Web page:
It is better always to shoot and fail, than to fail by not shooting…

July 10, 2010

Slowly, Turning, Into…

by donnor

Slowly turning into is an infinite question and answer… My answer though would be the same as the question. The most important aspect for me is that I am always slowly turning into….  In this regard we are always, evolving, growing, shifting, learning, and adapting. This can be a life philosophy but for our purpose here let’s apply it to photography. This time we are now in, and maybe more than ever, is shifting and changing at an incredible speed, not just the technology but also the way in which our whole medium exists. When we try and hold onto to everything we end up with nothing in our grasp; for art and especially photography this is very true. There is so much out there for us to learn, understand, and use in photography; there really are a million ways to get to the same point. What is important though, is not letting ourselves get to distracted by all of this then finding us chasing the tail that cannot be caught. We will never learn everything in our medium and there will always be some new camera, or lens or software that someone swears bye that if you don’t quickly buy, or learn you will be lost and left behind….

The most powerful software and technology though we already have; let us understand and master it and our photographs will always be slowly, turning, into…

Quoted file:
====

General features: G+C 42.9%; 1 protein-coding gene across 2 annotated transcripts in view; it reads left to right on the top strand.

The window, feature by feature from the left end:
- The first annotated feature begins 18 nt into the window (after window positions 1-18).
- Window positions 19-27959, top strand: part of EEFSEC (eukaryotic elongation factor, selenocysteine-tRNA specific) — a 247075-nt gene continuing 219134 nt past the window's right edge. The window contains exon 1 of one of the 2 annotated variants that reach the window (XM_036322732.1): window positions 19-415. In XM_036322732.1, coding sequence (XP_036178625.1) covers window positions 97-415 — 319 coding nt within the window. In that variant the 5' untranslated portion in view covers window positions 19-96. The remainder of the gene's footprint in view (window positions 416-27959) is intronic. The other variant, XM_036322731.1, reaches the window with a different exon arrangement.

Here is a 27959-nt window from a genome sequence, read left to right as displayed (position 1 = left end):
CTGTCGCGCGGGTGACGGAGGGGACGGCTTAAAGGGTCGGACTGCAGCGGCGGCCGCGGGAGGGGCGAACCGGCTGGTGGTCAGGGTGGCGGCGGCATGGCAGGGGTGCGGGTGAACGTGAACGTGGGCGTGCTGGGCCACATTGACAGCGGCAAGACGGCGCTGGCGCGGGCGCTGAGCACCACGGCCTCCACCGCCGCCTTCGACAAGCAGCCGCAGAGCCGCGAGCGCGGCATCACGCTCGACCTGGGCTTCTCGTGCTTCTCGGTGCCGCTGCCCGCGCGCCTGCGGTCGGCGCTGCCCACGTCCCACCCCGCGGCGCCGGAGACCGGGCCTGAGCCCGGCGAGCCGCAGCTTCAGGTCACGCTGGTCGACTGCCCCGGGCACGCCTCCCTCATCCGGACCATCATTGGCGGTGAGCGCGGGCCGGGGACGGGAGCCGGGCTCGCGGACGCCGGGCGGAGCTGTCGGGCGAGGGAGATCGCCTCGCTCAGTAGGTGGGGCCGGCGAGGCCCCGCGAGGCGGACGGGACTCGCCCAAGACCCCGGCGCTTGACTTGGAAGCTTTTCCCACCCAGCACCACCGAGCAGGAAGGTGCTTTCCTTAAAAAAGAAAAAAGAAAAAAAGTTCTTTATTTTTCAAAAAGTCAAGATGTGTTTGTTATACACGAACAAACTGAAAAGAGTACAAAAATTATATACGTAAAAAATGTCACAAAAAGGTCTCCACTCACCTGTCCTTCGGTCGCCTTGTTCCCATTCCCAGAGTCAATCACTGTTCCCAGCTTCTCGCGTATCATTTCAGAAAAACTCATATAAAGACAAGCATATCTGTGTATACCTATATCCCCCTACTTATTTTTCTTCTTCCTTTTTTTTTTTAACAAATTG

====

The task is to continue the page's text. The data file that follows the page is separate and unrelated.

May 25, 2010

Dreaming Tree

by donnor

I have always loved looking at photographers contact sheets, it’s just like looking into their thought process. To be able to see how they work, execute, problem solve their way through what is presented before them. Getting the shot is only the beginning; recognizing it in the edit and choosing it is the next step. When I look at the contact sheet above I see a lot of images I like, they each could probably work, but the way I edit is by comparing them to each other. Try and find out the one that is the strongest among themselves, and when that is done you will be left with the best image. The next part in editing is knowing what you want to say or trying to say with the image, if you understand that you will be able to edit faster and never second guess yourself. When I was looking at the contact sheet of Dreaming Tree, I realized hope and loss was the thought presenting itself, and then knew instantly what image captured that the best. Once the image was selected, getting it to the final print as seen below is accomplished by being patient and open to what the image needs. There is no better way to explain it than simply; I knew what the image had to become, but forced nothing, I let it live and take me where the image wanted to go.

By slowing down, listening, thinking, and being present with your work, a path will present itself for you to follow.

Then you put on your creative boots and follow it wherever it leads… always and uninhibited!